They say that confession is good for the soul. So here goes: I confess that I’m feeling terribly conflicted about the passage we discuss in this PODCAST.
On the one hand, this is as sober and serious as it gets, Jesus’ climax to His signature sermon.
Yet on the other hand, I find myself strangely comforted by His words. Comforted because they explain SO MUCH of what we see done today in Jesus’ name.
You see, Jesus said this at the end of His Sermon on the Mount:
21 “Not everyone who says to Me, ‘Lord, Lord,’ shall enter the kingdom of heaven, but he who does the will of My Father in heaven. 22 Many will say to Me in that day, ‘Lord, Lord, have we not prophesied in Your name, cast out demons in Your name, and done many wonders in Your name?’ 23 And then I will declare to them, ‘I never knew you; depart from Me, you who practice lawlessness!’ (Matthew 7:21-23)
For obvious reasons, this is one of the toughest passages for any teacher to preach on.
So, who better to allow to teach on it than the Apostle Paul. We see in 2 Corinthians 13:5 a similar passage as he taught the church Christ’s message:
5 Examine yourselves to see whether you are in the faith; test yourselves. Do you not realize that Christ Jesus is in you—unless, of course, you fail the test?
So, why would Paul write these words to this congregation – a group of committed Christ followers, many of which he personally led to Christ, in a church he personally founded?
We see that this church is on the right track in 1 Corinthians 12:13:
But we have all been baptized into one body by one Spirit, and we all share the same Spirit.
And yet, in his next letter, we see him instructing them to examine themselves. Why that warning?
Because at the tail end of the Sermon on the Mount, Jesus gave this warning:
21 “Not everyone who says to Me, ‘Lord, Lord,’ shall enter the kingdom of heaven, but he who does the will of My Father in heaven. 22 Many will say to Me in that day, ‘Lord, Lord, have we not prophesied in Your name, cast out demons in Your name, and done many wonders in Your name?’ 23 And then I will declare to them, ‘I never knew you; depart from Me, you who practice lawlessness!’
To which I say, “Wow.”
To say the least, I feel conflicted at the somber and sobering thought that there will be people who attend church regularly, serve mightily in their church’s ministries and even could point to a day when they recited the “Sinner’s Prayer”, but in reality never had a relationship with Jesus Christ and at the end, He will say “I never knew you.”
But on the other hand, I am strangely comforted by Jesus’ words. Comforted because they explain so much of what we see around us today.
So, here’s the take away: It’s a fact of life that rightly or wrongly, there are so many people today for whom it is nearly impossible for them to separate in their minds what some “Christians” have done to them, even in the name of Jesus, and what Jesus would do if He were here walking with us today.
In other words, the Jesus that so many people reject does not in any way resemble the irresistible Jesus that is described in the Bible. Instead, the “person” they reject is the poor reflection they too often see presented by those who claim to be His followers.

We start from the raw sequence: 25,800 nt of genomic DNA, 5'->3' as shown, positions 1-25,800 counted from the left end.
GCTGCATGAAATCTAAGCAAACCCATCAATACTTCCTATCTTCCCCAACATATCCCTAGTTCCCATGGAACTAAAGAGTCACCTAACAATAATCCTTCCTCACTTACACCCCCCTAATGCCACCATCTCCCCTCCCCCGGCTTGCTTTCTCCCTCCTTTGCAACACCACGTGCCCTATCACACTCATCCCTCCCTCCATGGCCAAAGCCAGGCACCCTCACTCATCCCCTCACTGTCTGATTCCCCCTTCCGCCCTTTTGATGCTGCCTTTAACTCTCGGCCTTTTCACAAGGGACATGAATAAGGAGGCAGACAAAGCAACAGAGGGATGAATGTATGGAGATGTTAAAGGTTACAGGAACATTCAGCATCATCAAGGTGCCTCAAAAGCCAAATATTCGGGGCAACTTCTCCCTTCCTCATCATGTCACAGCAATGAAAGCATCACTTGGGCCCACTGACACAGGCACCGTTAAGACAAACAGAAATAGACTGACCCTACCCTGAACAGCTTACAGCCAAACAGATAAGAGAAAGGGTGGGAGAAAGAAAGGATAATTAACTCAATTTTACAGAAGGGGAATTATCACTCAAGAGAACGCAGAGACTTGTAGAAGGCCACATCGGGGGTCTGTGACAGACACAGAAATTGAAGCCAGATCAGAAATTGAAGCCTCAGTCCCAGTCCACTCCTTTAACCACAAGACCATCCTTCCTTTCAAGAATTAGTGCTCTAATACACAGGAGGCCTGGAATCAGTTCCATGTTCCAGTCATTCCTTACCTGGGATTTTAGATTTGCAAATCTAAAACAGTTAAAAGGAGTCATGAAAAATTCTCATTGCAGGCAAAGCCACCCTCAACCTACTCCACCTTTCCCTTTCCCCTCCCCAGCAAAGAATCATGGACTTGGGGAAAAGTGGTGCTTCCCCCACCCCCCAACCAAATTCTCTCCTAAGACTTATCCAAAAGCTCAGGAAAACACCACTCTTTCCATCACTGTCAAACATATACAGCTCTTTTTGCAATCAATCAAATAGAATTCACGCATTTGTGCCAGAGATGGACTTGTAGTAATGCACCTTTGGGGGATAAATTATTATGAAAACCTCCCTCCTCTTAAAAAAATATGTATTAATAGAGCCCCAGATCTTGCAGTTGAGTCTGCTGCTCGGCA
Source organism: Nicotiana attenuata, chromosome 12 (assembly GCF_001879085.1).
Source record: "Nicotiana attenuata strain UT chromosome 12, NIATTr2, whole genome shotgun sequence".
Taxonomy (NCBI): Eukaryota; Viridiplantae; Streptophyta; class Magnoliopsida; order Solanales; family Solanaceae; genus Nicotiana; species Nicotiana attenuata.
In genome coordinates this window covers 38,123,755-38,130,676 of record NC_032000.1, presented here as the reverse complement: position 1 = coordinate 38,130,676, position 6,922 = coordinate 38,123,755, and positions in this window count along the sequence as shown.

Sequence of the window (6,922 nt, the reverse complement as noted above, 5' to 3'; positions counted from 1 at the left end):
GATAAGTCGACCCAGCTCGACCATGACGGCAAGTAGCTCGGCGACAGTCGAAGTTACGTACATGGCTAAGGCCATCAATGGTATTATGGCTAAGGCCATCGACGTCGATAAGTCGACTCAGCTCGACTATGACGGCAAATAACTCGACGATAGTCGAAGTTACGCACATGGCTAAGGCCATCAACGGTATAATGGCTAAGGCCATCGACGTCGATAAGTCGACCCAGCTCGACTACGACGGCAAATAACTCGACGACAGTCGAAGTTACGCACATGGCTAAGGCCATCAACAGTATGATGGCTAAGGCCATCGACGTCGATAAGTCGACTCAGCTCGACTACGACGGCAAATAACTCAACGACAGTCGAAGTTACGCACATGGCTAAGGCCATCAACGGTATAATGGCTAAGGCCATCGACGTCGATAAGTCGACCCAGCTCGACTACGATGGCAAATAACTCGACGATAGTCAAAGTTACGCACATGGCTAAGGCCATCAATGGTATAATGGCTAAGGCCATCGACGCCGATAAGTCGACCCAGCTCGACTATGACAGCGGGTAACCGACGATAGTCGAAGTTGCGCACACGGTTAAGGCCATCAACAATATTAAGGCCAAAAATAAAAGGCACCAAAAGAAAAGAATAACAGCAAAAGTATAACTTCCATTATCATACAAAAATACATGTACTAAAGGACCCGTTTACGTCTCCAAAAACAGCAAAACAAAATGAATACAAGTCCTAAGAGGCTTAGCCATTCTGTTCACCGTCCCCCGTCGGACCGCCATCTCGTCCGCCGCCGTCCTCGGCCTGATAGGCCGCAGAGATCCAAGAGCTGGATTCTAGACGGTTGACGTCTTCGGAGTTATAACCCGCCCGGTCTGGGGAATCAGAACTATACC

That is a sobering reality.
This, in my opinion, begs this question: What if the Jesus that the Jews of our world reject is not the Jesus as described in the New Testament, but rather the “Jesus” of the Crusades, the Holocaust, and so many other persecutions that they have endured throughout history in the “name of Jesus”.
It makes me wonder if God will hold them accountable for rejecting this version of Jesus that was presented to them by those whom Jesus says will be turned away.
I honestly don’t have an answer to that one.
Therefore, all this puts this heavy responsibility upon each of our shoulders: You may be the only version of Jesus that some people are exposed to. As we are called to “Live Jesus”, what portrait of Jesus are our lives painting? Is it as irresistible as the New Testament describes?
Perhaps if we spent our lives living like Christ described in the beginning of His Sermon on the Mount, we would be able to, as Paul prescribed, examine ourselves and pass the test:
3 “God blesses those who are poor and realize their need for him,
for the Kingdom of Heaven is theirs.
4 God blesses those who mourn,
for they will be comforted.
5 God blesses those who are humble,
for they will inherit the whole earth.
6 God blesses those who hunger and thirst for justice,
for they will be satisfied.
7 God blesses those who are merciful,
for they will be shown mercy.
8 God blesses those whose hearts are pure,
for they will see God.
9 God blesses those who work for peace,
for they will be called the children of God.
10 God blesses those who are persecuted for doing right,
for the Kingdom of Heaven is theirs.
11 “God blesses you when people mock you and persecute you and lie about you and say all sorts of evil things against you because you are my followers. 12 Be happy about it! Be very glad! For a great reward awaits you in heaven. (Matthew 5:3-12)
If you know of anyone who has some mental obstacles to understanding who Jesus is, perhaps THIS is the message for them to hear. Because life is tough, people are so fragile, life is so short, and eternity is forever.
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